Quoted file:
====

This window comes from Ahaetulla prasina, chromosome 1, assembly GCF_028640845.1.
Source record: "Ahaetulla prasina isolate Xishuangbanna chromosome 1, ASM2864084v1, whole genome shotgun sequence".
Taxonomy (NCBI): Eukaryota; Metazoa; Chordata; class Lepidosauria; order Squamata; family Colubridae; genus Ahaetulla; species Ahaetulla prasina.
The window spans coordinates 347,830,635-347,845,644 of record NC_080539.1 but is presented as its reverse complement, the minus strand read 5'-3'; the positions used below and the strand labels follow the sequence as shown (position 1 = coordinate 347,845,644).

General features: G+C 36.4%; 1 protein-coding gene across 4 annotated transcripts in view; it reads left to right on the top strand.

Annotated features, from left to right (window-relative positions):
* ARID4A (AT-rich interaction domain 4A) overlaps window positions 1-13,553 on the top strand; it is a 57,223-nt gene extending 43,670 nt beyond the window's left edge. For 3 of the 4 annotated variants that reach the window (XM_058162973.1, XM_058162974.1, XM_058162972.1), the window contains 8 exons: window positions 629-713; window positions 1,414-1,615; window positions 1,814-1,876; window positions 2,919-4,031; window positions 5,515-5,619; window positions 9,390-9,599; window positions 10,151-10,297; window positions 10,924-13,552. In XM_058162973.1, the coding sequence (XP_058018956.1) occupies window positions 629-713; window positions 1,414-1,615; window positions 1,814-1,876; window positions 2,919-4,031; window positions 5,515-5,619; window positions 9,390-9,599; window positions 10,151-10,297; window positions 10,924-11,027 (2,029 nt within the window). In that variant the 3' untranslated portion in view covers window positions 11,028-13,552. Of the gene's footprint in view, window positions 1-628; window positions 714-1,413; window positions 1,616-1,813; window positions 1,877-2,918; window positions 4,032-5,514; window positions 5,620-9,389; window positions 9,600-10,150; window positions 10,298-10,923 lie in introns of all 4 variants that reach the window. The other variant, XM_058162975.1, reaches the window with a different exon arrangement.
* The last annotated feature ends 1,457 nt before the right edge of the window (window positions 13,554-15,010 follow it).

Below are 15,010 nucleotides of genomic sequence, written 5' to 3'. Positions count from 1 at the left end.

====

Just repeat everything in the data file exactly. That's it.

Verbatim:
This window comes from Ahaetulla prasina, chromosome 1, assembly GCF_028640845.1.
Source record: "Ahaetulla prasina isolate Xishuangbanna chromosome 1, ASM2864084v1, whole genome shotgun sequence".
Taxonomy (NCBI): Eukaryota; Metazoa; Chordata; class Lepidosauria; order Squamata; family Colubridae; genus Ahaetulla; species Ahaetulla prasina.
The window spans coordinates 347,830,635-347,845,644 of record NC_080539.1 but is presented as its reverse complement, the minus strand read 5'-3'; the positions used below and the strand labels follow the sequence as shown (position 1 = coordinate 347,845,644).

General features: G+C 36.4%; 1 protein-coding gene across 4 annotated transcripts in view; it reads left to right on the top strand.

Annotated features, from left to right (window-relative positions):
* ARID4A (AT-rich interaction domain 4A) overlaps window positions 1-13,553 on the top strand; it is a 57,223-nt gene extending 43,670 nt beyond the window's left edge. For 3 of the 4 annotated variants that reach the window (XM_058162973.1, XM_058162974.1, XM_058162972.1), the window contains 8 exons: window positions 629-713; window positions 1,414-1,615; window positions 1,814-1,876; window positions 2,919-4,031; window positions 5,515-5,619; window positions 9,390-9,599; window positions 10,151-10,297; window positions 10,924-13,552. In XM_058162973.1, the coding sequence (XP_058018956.1) occupies window positions 629-713; window positions 1,414-1,615; window positions 1,814-1,876; window positions 2,919-4,031; window positions 5,515-5,619; window positions 9,390-9,599; window positions 10,151-10,297; window positions 10,924-11,027 (2,029 nt within the window). In that variant the 3' untranslated portion in view covers window positions 11,028-13,552. Of the gene's footprint in view, window positions 1-628; window positions 714-1,413; window positions 1,616-1,813; window positions 1,877-2,918; window positions 4,032-5,514; window positions 5,620-9,389; window positions 9,600-10,150; window positions 10,298-10,923 lie in introns of all 4 variants that reach the window. The other variant, XM_058162975.1, reaches the window with a different exon arrangement.
* The last annotated feature ends 1,457 nt before the right edge of the window (window positions 13,554-15,010 follow it).

Below are 15,010 nucleotides of genomic sequence, written 5' to 3'. Positions count from 1 at the left end.